Your debut LP, Casually Dressed and Deep in Conversation, has only just been released and already you’ve built up an incredibly devoted fanbase and are the toast of the music press. That's pretty good going.
It wOuId be very big headed of us to
be unappreciative and not abSOlutel‘,’
ShOCked ab0ut how confrnitted everyOne has been to us. We're eternally in even was debt f0r it.
really. We were talking in rehearsals the other day abOut how this tour starts a year to the day that we '.'.’(:l‘.T on our first ever tour. and to have an this SuppOrt is totally humbling l n‘lean. we're just five bricks from: the Sputh Wales valleys, We s have been and we al‘.'.’a‘,'8 '.‘.’lH be. Word has it your fans like a bit of a sing-along, and there's nothing us Scots like better than belting out a bonnie melody.
There are a few moments in the set that are Quite anthe'nic and tearjerky front the stage point of new al‘,‘.'.’a‘, It's like. how l0ud can ,Ou people sing?! We're Just really looking forward to playing the new stuff and seeing pepple's reactiOns. and the Scottish are great. the, always been good to us. Ever, trne c0me up l have a drink ﬁlth someone in the CrOWd.
I Funera/ for a Friend p/ay the Garage. Glasgow, Tue 27 Oct. Liqwd ROOms. Edinburgh, Thu 23 Oct.
5 to see
1 They're ‘maximum rock'n'soul’ That's what their biog says. Here's what else it says: ‘Listening to the Bellrays is like getting kicked in the balls by James Bron-tin.‘ And this: 'lntagine a bus full of Motown artists being steam-rolled by Black Flag. and you have a pretty good idea of what the Bellrays sound like.' SOunds great. dunnit'.’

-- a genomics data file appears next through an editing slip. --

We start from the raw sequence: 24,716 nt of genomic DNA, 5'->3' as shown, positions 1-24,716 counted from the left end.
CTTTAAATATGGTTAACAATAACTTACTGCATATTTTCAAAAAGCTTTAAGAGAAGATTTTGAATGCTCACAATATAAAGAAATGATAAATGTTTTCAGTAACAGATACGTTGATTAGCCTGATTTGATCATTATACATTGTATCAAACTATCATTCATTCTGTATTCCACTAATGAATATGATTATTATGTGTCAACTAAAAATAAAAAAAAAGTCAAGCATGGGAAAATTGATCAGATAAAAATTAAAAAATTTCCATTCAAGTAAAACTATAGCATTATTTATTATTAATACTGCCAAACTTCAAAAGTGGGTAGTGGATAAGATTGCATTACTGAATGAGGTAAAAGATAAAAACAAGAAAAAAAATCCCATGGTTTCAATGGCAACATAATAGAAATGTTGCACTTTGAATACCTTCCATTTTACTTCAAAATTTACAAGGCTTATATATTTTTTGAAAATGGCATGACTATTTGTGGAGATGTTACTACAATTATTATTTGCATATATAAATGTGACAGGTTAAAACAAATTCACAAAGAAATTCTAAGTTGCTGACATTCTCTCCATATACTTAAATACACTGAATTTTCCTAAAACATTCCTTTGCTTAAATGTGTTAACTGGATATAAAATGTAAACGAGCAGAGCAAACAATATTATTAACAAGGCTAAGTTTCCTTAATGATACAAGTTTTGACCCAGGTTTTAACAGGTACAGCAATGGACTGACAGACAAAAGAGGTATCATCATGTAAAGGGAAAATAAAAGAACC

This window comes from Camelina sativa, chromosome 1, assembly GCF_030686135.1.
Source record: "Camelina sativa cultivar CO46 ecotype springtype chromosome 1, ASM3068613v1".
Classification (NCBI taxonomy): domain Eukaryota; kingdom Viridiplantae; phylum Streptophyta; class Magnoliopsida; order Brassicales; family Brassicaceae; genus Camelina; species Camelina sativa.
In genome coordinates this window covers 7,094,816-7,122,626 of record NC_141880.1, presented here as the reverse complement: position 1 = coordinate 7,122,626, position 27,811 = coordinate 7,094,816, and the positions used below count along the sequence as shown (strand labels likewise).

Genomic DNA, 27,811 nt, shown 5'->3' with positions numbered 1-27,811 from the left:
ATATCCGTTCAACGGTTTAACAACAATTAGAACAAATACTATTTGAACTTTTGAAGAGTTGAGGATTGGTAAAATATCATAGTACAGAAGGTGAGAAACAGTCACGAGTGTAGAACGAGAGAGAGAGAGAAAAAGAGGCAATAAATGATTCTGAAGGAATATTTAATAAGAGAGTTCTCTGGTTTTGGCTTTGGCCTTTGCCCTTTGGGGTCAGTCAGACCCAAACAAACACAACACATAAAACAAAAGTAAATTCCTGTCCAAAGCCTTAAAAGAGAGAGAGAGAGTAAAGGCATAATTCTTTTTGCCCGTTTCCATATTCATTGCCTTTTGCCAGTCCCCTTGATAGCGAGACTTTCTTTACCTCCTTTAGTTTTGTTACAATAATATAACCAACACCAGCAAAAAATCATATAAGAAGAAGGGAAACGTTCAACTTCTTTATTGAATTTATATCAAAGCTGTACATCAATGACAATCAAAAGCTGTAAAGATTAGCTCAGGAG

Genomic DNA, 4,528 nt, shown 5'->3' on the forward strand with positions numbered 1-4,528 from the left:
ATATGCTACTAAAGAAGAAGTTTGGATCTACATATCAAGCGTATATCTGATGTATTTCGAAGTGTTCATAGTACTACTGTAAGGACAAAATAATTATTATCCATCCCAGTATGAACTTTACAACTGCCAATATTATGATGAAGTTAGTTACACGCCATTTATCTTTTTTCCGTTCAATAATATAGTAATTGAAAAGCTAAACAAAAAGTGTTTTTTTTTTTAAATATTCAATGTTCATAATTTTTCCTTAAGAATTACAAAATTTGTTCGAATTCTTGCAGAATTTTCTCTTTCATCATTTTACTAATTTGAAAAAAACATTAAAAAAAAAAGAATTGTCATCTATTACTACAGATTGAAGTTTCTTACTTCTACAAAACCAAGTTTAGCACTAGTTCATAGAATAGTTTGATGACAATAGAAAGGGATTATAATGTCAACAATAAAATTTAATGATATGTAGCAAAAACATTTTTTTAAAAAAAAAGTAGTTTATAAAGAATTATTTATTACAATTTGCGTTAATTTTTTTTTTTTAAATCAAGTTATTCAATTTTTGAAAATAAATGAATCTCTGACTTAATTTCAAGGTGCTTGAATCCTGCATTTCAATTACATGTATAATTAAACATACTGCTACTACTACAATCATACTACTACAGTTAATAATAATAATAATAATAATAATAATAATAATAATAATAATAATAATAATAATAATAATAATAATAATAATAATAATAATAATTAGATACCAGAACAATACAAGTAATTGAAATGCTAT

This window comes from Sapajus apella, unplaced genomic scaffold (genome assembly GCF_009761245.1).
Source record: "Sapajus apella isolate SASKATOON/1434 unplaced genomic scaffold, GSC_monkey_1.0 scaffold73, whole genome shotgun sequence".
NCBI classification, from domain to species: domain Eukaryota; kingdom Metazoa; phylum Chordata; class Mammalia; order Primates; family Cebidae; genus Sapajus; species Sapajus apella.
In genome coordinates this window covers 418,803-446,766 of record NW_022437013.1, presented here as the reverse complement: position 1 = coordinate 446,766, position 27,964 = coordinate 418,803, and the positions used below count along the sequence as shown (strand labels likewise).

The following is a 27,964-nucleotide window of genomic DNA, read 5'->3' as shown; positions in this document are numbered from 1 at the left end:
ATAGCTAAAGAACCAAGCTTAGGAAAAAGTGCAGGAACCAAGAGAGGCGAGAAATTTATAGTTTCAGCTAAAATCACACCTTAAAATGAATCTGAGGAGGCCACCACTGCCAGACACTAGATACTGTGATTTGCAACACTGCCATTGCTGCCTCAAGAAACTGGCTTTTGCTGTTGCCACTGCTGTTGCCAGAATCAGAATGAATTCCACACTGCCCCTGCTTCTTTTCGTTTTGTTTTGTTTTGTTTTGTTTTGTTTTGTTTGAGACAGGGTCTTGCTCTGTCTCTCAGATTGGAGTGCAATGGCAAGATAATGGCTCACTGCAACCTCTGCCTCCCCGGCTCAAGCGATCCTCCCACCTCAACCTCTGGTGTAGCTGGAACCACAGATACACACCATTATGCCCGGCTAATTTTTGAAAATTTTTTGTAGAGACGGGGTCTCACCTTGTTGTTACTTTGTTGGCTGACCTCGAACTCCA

2 They think the Man can take a running jump ‘The music industry has done just about everything it can to squeeze all the life out of everything.' says bassist Bob Vennurn. ‘lf it wasn't Just a really heavy explOitation thing. liVing off artists. there's no way they could sun/lye. because they kill their product. they drill it into the ground. they don't really foster new talent, and they Just scavenge.‘ Say it, brother
3 The brothers and sisters are doing it for themselves They record and produce their own records and have set up their own label, Vital Gesture. to release it in the US. Get it up you, the Man. “It's unrealistic for bands to rely on record labels to do all their work for them.' says Vennurn. “Most of the time bands get screwed anyway. so you might as well do it yourself.‘
4 They ain't no hype-merchant bullshitters 'We were in the UK just after the Hives and there was a lot of media on us. total saturation and overkill," says Vennum. “Once that blew over. all the real rock'n'roll fans showed up. They knew it wasn't all about the hype. that we were really trying to do something, and that we weren't buying into that whole thmg.‘
5 And if it‘s good enough for Alan McGee... lri the UK the Bellrays' new album. The Red. White 8 Black, is released thr0ugh Poptones. 'Alan McGee lS just a fan of musc' says Vennum. ‘And that really comes across. Those kind of people in the industry are very few and very far between.’ Aw, shucks.
I The Bel/rays play Klflg Tut's. Glasgow, Sun 79 Oct.
, l.’ 1 THE LIST 47